Also, even though I specified version 8.6, TC didn't recognize the lmap command. Neither did it know about cmdline. It did check oo for some reason (I wasn't using OOP). Namespace ensembles seem to be a mystery to it.

I think I will test TC once more while actually creating a program (as opposed to trying it on working, more-or-less error-free programs). Maybe it will prove more useful in that situation.

In summary: if I were the manager of a team of programmers I'd insist on everyone using TC before checking in code because it would be good practice (a work environment is no place for idiosyncrasies or code that is even remotely dubious). For myself as a hobby programmer, I'm good if the program runs correctly (and I do test them at least informally, out of habit). While I suppose TC can sometimes be really helpful, it wasn't at this time: it mostly came dangerously close to just being a bother. I don't think I'm going to spend the money to get the license for it.

RLE (2014-01-11): (Re #6 above:) This is a potential issue in several ways. One, if at some much later point in time the variable contains something much more dangerous than "no", you've got a "surprise" bug that can be hard to track down. Second it interferes with bytecode compiling [1] [2]. Generally it is better to get into the habit of always bracing the expression to an if, then you are less likely to forget the braces when you do actually need them.

PL: Yes, but if the variable changes value to something else than a boolean value, I'm in trouble regardless of whether I use braces or not. I usually try to keep my variables short-lived and strictly controlled (which, among other things, means that a non-boolean value has no business being stored in a variable that I have used or will use in a condition). I can't argue with the bytecode compilation issues because that's just the literal truth, but OTOH most of the time compilation doesn't matter very much to me. I agree with you regarding good habits, though (and as a side-note, I religiously brace my expr arguments). I would probably be far more willing to use braces if the key combination to write them on a Swedish keyboard weren't so awkward: as it is I'm actively looking for ways to avoid them (square brackets and backslashes are also a bother, and still I use LaTeX for most of my writing (gVim helps a bit here, letting me type FTT instead of \texttt{}) -- am I a masochist?). And yes, I've reconfigured the keyboard to US settings sometimes, but then some other characters are suddenly in uncomfortable locations.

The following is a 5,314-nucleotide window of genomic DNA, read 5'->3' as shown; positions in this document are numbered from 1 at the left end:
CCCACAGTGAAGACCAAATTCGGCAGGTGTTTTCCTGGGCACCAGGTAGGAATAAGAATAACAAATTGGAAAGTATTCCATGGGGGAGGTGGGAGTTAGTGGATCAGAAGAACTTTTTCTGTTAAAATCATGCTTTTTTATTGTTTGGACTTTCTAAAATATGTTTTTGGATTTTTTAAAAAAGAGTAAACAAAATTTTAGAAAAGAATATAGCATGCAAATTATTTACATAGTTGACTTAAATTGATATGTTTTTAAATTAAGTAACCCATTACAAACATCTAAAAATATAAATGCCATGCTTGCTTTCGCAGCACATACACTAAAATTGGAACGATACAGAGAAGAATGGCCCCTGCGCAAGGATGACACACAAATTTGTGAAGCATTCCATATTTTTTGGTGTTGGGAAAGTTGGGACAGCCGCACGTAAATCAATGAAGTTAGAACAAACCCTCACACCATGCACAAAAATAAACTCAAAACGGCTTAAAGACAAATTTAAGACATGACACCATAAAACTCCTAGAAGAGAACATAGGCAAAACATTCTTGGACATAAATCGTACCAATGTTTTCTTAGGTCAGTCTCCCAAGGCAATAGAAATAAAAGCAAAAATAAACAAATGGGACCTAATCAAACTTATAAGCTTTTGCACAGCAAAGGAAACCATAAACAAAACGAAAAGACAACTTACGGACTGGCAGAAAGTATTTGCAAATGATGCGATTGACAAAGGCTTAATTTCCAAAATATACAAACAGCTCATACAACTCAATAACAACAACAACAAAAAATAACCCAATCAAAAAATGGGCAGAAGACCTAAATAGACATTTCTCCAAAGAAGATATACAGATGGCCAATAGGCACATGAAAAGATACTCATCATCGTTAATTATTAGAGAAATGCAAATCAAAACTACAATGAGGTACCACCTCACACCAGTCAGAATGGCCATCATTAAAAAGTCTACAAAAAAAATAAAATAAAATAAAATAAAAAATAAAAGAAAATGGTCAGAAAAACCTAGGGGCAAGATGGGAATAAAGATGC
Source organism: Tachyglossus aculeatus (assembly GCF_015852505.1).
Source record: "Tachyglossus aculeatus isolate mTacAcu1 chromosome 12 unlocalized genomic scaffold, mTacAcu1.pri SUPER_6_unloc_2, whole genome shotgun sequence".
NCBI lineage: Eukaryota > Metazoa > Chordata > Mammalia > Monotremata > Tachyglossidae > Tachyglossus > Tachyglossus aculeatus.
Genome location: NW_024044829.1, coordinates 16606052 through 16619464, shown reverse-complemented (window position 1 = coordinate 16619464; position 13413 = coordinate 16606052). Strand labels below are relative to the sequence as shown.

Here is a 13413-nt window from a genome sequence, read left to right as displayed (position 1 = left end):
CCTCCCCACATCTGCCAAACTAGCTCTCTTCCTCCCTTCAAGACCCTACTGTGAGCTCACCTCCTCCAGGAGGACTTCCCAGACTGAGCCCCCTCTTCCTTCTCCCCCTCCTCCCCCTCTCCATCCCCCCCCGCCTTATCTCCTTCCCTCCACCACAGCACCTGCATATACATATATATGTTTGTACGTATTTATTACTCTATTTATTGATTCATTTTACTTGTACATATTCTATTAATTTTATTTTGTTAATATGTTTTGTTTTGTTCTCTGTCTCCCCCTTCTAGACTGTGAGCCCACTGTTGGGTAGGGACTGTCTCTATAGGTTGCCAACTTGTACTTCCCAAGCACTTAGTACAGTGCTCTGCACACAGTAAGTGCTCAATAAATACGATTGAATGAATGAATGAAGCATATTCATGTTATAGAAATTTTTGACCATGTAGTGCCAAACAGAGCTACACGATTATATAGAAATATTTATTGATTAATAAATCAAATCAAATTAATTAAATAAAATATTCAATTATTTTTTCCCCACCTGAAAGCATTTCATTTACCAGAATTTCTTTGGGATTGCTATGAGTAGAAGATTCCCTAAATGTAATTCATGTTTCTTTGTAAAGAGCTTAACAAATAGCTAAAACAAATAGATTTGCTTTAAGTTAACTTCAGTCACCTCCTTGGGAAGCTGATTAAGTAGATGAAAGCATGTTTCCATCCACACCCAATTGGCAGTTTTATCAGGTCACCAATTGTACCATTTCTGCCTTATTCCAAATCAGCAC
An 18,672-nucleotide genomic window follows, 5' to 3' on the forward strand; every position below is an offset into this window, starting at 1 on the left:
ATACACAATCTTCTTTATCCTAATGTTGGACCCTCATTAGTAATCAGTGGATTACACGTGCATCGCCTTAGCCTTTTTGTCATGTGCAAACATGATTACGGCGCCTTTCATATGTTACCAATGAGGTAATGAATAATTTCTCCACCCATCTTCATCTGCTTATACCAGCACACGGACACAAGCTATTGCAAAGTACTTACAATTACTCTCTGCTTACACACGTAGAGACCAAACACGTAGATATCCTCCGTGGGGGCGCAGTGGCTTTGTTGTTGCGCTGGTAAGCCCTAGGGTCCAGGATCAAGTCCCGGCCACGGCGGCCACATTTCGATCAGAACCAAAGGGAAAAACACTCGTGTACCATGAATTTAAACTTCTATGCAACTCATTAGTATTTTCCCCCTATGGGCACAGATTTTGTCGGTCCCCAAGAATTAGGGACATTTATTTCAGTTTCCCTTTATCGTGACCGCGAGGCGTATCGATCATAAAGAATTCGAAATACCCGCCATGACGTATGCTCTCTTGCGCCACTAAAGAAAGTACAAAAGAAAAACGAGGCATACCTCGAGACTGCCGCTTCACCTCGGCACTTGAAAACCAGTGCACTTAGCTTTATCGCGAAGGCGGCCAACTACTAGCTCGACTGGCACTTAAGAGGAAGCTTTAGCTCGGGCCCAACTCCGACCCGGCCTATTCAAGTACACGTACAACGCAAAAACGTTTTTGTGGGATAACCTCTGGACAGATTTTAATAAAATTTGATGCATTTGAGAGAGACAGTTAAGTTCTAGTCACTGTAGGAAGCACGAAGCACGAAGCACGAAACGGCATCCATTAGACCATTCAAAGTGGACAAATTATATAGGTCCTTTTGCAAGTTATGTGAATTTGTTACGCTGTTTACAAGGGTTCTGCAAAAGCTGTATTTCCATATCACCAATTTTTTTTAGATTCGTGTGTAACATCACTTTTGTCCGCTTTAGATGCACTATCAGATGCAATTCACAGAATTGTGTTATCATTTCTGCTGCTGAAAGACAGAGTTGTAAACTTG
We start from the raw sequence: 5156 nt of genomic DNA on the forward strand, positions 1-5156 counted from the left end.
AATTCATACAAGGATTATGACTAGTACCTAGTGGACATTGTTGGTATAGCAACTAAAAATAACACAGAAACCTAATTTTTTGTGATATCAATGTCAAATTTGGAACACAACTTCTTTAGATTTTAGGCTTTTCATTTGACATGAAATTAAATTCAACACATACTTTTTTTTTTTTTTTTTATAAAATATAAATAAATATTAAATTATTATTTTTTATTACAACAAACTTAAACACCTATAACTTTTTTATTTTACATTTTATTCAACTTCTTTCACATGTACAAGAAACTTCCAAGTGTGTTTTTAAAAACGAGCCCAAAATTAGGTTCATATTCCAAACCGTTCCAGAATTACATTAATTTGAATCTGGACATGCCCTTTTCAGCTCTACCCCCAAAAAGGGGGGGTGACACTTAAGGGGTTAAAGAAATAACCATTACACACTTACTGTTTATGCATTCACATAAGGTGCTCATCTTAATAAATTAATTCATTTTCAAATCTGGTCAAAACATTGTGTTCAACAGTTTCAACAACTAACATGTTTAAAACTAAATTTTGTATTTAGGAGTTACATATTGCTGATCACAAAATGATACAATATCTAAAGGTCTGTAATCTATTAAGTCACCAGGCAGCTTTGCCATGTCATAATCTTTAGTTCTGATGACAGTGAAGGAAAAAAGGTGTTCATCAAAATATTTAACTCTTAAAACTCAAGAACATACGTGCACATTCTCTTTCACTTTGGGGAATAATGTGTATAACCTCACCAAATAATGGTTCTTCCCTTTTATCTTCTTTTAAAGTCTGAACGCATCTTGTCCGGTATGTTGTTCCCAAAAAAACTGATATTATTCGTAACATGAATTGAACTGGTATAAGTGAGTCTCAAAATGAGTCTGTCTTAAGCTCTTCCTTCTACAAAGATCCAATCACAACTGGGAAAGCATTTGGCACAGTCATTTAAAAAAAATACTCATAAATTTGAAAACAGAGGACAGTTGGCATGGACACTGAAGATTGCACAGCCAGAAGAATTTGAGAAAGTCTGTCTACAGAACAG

RLE (2014-01-11): Yes, except that "if { $badvar } ..." will generate a runtime error with bad data where as "if $badvar ..." is a potential code injection exploit.

I understand the Swedish keyboard issue. Curly braces are not the easiest on a US keyboard either, but at least they are only a shifted keystroke away. Would it be possible for you to tweak your Swedish keyboard map to let you type curly braces with less fuss/awkwardness?

PL: (I have an amusing anecdote about programming Pascal on an early type of Swedish keyboard (on an 8-bit CP/M machine) that didn't have any kind of braces or square brackets, or, come to think of it, backslash or dollar sign -- had Tcl been invented by then I'd had had a hard time coding it (it couldn't have those: ISO 646-SE-C 7-bit character set, y'know), and how Sweden's most popular lesbian singer-songwriter helped me manage anyway, but this margin is too narrow to contain it.) I've toyed with the idea of temporarily switching the F8--F12 function keys to { [ ] } \ (since they are directly above where they're located now) but never really looked into the matter. There is also the aspect that I use two keyboards during workdays, at work and at home, and work won't allow me to tamper even with the keyboard map (I'm currently putting together a request to have Tcl installed on my work computer, but I'll have to insulate that snowball very heavily before I throw it through that hell).

PL (2014-12-12): For all my griping about not wanting to put braces around a condition, I seem to have acquired the habit of doing so since then. So much so, in fact, that I find that it now irritates me when other people's code has if $badvar invocations. Same thing with explicitily giving the level argument to upvar. Life is like that sometimes.